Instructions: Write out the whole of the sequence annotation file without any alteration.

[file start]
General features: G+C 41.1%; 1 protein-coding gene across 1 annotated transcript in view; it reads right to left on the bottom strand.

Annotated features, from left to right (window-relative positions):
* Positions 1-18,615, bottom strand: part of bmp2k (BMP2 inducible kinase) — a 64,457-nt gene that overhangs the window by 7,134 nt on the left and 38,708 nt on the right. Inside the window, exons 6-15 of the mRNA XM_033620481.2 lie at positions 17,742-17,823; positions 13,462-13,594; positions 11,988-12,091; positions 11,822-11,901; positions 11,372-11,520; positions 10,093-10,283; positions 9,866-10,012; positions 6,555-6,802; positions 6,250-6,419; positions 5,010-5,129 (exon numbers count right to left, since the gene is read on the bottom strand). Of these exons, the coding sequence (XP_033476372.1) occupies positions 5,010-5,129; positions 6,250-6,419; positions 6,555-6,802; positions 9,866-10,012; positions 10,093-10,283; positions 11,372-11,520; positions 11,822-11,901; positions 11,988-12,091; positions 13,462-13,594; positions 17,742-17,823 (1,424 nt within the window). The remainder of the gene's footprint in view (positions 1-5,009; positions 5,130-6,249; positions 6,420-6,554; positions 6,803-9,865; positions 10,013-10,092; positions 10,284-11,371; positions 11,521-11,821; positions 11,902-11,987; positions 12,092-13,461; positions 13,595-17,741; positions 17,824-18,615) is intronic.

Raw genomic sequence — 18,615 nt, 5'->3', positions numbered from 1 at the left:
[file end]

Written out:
General features: G+C 41.1%; 1 protein-coding gene across 1 annotated transcript in view; it reads right to left on the bottom strand.

Annotated features, from left to right (window-relative positions):
* Positions 1-18,615, bottom strand: part of bmp2k (BMP2 inducible kinase) — a 64,457-nt gene that overhangs the window by 7,134 nt on the left and 38,708 nt on the right. Inside the window, exons 6-15 of the mRNA XM_033620481.2 lie at positions 17,742-17,823; positions 13,462-13,594; positions 11,988-12,091; positions 11,822-11,901; positions 11,372-11,520; positions 10,093-10,283; positions 9,866-10,012; positions 6,555-6,802; positions 6,250-6,419; positions 5,010-5,129 (exon numbers count right to left, since the gene is read on the bottom strand). Of these exons, the coding sequence (XP_033476372.1) occupies positions 5,010-5,129; positions 6,250-6,419; positions 6,555-6,802; positions 9,866-10,012; positions 10,093-10,283; positions 11,372-11,520; positions 11,822-11,901; positions 11,988-12,091; positions 13,462-13,594; positions 17,742-17,823 (1,424 nt within the window). The remainder of the gene's footprint in view (positions 1-5,009; positions 5,130-6,249; positions 6,420-6,554; positions 6,803-9,865; positions 10,013-10,092; positions 10,284-11,371; positions 11,521-11,821; positions 11,902-11,987; positions 12,092-13,461; positions 13,595-17,741; positions 17,824-18,615) is intronic.

Raw genomic sequence — 18,615 nt, 5'->3', positions numbered from 1 at the left: